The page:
Critical care TOE has a lot in common with critical care TTE. Many image planes are similar, but the only difference is the presentation on the screen. The manner of conducting the cardiac evaluation is the same, and haemodynamic assessment is based on Doppler measurements. The complete discussion on both methods is presented in a 2-part series in CHEST [10, 19, 20]. The main difference between these techniques is the method of image acquisition. In critical care TOE, the intensivist learns how to handle the probe introduced into the oesophagus or stomach [10]. In general, in TOE, the transducer is closer to the heart structures and thus produces a better image resolution. One consistent failure of TOE is the measurement of tricuspid regurgitation with Doppler due to the difficulty in achieving a Doppler angle. In the measurement of TR, TTE is recommended [10]. TOE is chosen over TTE when the physician cannot acquire good image quality with TTE, especially in mechanically ventilated patients – when there is an urgent need to determine the cause of haemodynamic instability. TOE can be performed in less than 15 minutes, it is less operator dependent than TTE [6, 21], and probe manipulation is actually easier with TOE than with TTE because the probe is well-positioned simply by being in the oesophagus [10]. Although it might be easier to perform TOE after a certain level of training, competence in TTE should precede the competence in TOE.
There are different data regarding the number of studies required to achieve competence in critical care TOE. Charron et al. [22] state that 31 studies under supervision are sufficient for competent acquisition [10]. The advanced critical care statement [12] requires a minimum of 35 studies of good quality. It also states that more studies might be required if the quality is not optimal [10]. Thirty-five TOE examinations are also required to fulfil the criteria for the European Diploma in Advanced Echocardiography (EDEC) examination process. EDEC requires the trainee to be supervised by a cardiologist and intensivist who have mastered the knowledge of advanced critical care echocardiography. As far as TTE is concerned, a minimum of 100 studies is required to achieve a sufficient level of competence to perform TTE without supervision [12]. It is optimal for an intensivist to work with a cardiologist during training. This provides expert assistance in image acquisition and interpretation.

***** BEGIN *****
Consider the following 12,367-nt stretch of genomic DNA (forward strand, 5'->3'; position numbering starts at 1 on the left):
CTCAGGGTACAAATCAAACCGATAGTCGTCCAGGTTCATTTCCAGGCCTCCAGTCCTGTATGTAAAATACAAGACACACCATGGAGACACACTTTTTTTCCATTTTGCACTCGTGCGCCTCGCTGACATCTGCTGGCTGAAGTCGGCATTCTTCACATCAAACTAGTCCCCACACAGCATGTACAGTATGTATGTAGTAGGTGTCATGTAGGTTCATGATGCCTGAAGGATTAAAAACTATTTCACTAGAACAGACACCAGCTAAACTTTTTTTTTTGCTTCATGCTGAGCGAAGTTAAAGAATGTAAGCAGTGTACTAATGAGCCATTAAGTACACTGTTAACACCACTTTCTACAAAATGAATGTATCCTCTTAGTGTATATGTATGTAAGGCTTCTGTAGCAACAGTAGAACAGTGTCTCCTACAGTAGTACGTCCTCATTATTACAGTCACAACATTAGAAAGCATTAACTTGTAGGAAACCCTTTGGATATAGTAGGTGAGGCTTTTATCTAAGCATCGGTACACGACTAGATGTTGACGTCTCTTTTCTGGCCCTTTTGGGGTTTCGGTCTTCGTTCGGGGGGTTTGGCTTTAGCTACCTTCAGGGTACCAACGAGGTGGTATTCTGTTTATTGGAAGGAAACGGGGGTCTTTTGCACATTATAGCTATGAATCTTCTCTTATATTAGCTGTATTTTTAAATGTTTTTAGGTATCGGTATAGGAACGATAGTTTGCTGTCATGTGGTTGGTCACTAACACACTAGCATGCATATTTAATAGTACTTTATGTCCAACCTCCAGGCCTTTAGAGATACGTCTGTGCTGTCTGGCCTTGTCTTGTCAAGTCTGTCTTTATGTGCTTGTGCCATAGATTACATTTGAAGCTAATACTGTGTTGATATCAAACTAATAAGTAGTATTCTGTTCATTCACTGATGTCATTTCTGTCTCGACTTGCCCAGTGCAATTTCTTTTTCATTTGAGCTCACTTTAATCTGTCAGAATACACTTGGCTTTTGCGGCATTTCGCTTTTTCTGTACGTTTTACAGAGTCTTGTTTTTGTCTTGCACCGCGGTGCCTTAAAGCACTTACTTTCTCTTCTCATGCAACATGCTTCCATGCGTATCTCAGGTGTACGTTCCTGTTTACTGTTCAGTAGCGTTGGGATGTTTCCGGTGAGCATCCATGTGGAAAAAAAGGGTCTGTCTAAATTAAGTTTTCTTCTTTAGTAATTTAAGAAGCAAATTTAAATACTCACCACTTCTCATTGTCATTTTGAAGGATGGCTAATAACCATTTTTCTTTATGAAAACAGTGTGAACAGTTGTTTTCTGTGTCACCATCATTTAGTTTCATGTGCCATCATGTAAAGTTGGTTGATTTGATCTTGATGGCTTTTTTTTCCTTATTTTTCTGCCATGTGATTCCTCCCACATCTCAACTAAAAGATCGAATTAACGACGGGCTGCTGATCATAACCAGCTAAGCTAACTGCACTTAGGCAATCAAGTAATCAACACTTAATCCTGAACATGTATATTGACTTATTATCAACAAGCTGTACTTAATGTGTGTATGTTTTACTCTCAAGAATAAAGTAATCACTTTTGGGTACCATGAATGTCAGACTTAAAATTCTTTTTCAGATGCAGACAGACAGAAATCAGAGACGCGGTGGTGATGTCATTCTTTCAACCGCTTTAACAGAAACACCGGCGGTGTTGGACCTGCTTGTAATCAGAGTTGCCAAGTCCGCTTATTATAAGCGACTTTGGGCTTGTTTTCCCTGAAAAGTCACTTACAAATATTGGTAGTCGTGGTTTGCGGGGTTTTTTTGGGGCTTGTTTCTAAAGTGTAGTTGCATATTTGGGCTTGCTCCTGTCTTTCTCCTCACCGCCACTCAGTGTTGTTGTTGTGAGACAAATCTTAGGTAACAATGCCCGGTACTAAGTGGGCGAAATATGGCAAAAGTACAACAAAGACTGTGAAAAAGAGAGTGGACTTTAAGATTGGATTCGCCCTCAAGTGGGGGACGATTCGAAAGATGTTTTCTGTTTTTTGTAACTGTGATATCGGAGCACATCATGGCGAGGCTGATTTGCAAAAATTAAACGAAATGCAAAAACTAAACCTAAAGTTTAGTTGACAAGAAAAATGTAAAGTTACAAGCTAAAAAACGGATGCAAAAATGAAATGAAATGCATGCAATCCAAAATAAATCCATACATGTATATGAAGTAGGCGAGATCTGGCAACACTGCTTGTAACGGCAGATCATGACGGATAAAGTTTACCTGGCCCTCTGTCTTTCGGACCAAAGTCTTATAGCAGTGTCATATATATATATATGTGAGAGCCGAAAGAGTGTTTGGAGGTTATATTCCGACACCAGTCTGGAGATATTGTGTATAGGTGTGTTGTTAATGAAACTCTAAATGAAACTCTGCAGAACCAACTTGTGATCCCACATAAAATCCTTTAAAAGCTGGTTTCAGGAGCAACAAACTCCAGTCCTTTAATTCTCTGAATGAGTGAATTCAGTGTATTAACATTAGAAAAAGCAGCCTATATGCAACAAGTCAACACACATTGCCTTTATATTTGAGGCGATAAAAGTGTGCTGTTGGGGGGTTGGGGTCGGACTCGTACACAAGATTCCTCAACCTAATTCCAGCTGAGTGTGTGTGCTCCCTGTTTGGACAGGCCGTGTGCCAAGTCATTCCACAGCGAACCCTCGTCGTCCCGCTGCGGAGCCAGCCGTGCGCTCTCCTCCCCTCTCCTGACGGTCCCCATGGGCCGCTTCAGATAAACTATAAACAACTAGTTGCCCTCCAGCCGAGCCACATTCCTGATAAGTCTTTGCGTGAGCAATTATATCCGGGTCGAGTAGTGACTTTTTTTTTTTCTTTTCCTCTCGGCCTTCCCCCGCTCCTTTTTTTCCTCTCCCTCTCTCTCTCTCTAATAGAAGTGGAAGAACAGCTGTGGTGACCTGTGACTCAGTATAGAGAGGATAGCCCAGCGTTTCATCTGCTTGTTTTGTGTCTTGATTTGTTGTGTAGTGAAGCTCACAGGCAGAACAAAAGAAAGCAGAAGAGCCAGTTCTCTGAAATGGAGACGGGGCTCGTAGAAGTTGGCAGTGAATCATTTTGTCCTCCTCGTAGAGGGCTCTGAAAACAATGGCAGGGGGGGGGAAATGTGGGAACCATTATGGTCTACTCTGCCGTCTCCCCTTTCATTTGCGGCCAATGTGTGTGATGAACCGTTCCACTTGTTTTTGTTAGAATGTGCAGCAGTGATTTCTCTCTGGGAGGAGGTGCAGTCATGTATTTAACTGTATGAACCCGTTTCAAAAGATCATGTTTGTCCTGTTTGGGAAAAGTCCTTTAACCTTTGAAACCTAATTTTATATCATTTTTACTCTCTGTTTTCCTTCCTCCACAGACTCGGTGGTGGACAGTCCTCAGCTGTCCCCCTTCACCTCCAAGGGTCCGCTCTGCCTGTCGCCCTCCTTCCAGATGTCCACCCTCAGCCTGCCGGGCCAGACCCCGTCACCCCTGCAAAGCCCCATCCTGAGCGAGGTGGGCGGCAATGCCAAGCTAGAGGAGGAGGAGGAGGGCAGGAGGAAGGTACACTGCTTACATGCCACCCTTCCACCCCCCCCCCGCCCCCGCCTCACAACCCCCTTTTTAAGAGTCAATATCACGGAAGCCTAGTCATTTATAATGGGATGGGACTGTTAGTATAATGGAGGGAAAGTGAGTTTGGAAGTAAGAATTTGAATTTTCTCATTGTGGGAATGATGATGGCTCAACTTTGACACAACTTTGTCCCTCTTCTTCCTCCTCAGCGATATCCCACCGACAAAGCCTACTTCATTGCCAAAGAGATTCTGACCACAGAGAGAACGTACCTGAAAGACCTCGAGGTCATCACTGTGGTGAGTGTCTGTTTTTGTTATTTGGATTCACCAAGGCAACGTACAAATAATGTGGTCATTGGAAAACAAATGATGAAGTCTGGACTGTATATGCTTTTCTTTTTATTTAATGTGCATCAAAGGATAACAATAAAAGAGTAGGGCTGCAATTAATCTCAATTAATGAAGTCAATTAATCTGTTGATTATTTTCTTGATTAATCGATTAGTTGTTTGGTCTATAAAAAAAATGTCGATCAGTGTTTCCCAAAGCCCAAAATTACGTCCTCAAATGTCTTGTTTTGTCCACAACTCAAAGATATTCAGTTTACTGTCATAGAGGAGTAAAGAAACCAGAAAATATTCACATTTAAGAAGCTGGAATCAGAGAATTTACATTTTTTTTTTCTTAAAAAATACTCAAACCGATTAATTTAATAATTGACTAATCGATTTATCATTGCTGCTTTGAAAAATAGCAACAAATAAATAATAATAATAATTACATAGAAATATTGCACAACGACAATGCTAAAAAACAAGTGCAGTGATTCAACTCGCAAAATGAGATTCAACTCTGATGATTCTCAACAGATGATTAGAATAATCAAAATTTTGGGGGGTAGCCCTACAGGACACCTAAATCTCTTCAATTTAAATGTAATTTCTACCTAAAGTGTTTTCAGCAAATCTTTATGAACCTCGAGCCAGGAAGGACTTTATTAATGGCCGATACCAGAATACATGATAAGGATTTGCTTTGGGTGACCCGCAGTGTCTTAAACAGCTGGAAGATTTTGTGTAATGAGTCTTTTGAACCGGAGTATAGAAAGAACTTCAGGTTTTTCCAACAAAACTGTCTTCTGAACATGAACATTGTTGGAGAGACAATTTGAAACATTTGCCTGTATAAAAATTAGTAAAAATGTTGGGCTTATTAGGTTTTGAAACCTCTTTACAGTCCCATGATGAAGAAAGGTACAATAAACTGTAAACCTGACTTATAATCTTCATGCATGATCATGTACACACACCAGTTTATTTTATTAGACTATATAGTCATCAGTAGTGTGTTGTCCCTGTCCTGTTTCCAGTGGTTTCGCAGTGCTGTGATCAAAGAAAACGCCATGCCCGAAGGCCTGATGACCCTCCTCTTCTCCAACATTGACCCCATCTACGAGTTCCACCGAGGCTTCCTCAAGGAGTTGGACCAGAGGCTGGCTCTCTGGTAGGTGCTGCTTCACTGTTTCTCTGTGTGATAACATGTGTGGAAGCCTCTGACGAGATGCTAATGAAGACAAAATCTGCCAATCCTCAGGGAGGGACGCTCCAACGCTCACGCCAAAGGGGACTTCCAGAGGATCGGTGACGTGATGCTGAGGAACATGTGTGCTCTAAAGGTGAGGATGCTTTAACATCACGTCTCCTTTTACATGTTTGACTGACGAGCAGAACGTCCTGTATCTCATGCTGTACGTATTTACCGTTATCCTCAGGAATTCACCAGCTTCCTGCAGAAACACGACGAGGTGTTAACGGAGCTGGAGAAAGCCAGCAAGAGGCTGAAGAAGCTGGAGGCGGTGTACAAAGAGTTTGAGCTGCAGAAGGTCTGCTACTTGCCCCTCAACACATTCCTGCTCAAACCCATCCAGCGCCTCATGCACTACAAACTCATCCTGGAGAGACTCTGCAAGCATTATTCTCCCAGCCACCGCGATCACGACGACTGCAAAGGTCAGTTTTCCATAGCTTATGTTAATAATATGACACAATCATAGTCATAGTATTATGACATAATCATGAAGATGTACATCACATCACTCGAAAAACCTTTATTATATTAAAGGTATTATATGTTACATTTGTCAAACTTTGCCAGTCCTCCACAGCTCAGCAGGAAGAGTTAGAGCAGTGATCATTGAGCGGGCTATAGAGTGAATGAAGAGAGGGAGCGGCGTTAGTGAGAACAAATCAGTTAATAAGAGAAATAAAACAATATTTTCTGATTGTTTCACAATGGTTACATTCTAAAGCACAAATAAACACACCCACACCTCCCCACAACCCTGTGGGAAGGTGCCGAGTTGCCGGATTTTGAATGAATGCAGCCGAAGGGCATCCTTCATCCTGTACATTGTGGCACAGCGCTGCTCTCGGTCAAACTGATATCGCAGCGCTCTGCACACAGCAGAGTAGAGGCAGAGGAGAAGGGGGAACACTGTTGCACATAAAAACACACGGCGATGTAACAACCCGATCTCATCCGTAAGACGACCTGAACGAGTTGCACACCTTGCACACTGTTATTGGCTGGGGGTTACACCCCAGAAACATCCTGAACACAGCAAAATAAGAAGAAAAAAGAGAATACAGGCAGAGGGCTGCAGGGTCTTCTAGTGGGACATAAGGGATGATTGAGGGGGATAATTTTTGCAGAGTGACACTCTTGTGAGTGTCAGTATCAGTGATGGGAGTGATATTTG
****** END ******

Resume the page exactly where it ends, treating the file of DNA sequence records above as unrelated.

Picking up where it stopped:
Critical care TOE is a minimally invasive procedure and can be safely performed in the ICU setting. Critical care patients are very often sedated and mechanically ventilated so that the introduction of a probe can be safely performed with a laryngoscope. The patient is well-monitored, and any change in their condition can be quickly identified. Critical care TOE is safe with a low complication rate (2.6%). The most commonly reported complications were circulatory disturbances, such as hypo- or hypertension, superficial mucous lesions, hypoxaemia, arrhythmias, and dislodgement of nasogastric or nasojejunal tubes [7, 18]. However, complications of TOE performed in the emergency department were more frequent than in the ICU. In one series of 142 emergency department TOEs, there were 18 complications (12.6%): respiratory insufficiency/failure (7), emesis (4), hypotension (3), agitation (2), death (1), and cardiac dysrhythmia (1) [23]. Critical care TOE is contraindicated in active gastrointestinal (GI) bleeding, perforated viscus, and oesophageal pathologies: laceration, perforation, stricture, tumour, and diverticulum. Relative contraindications encompass the following: history of neck and mediastinum radiation, previous GI surgery and bleeding, Barrett’s oesophagus, history of dysphagia, restriction of neck motility, symptomatic hiatal hernia, oesophageal varices, coagulopathy, thrombocytopaenia, active oesophagitis, and active peptic ulcer disease [10, 17]. We strongly encourage intensivists to perform critical care TOE on a regular basis, keeping in mind its limitations and contraindications. Advances in technology, such as miniaturized probes, 3D-ultrasound, and automatic flow measurement, will expand the role of TOE in critical care. It does not replace other techniques of advanced haemodynamic monitoring. It provides different information compared to pulmonary artery catheter or thermodilution indicator technique, and thus the methods are not competitive but complementary [18].
The systematic approach to critical care TOE examination presented in this article can be helpful in acquiring basic skills to learn this technique.

Conclusions

We present a structural approach to TOE exa­mination in critically ill patients. Performing TOE in an organized fashion will help to pinpoint most of the pathologies and monitor the treatment process. TOE is a quick, easy, and operator-independent dia­gnostic method, which can be successfully taught in any intensive care unit.

Acknowledgements

1. Financial support and sponsorship: none.
2. Conflicts of interest: none.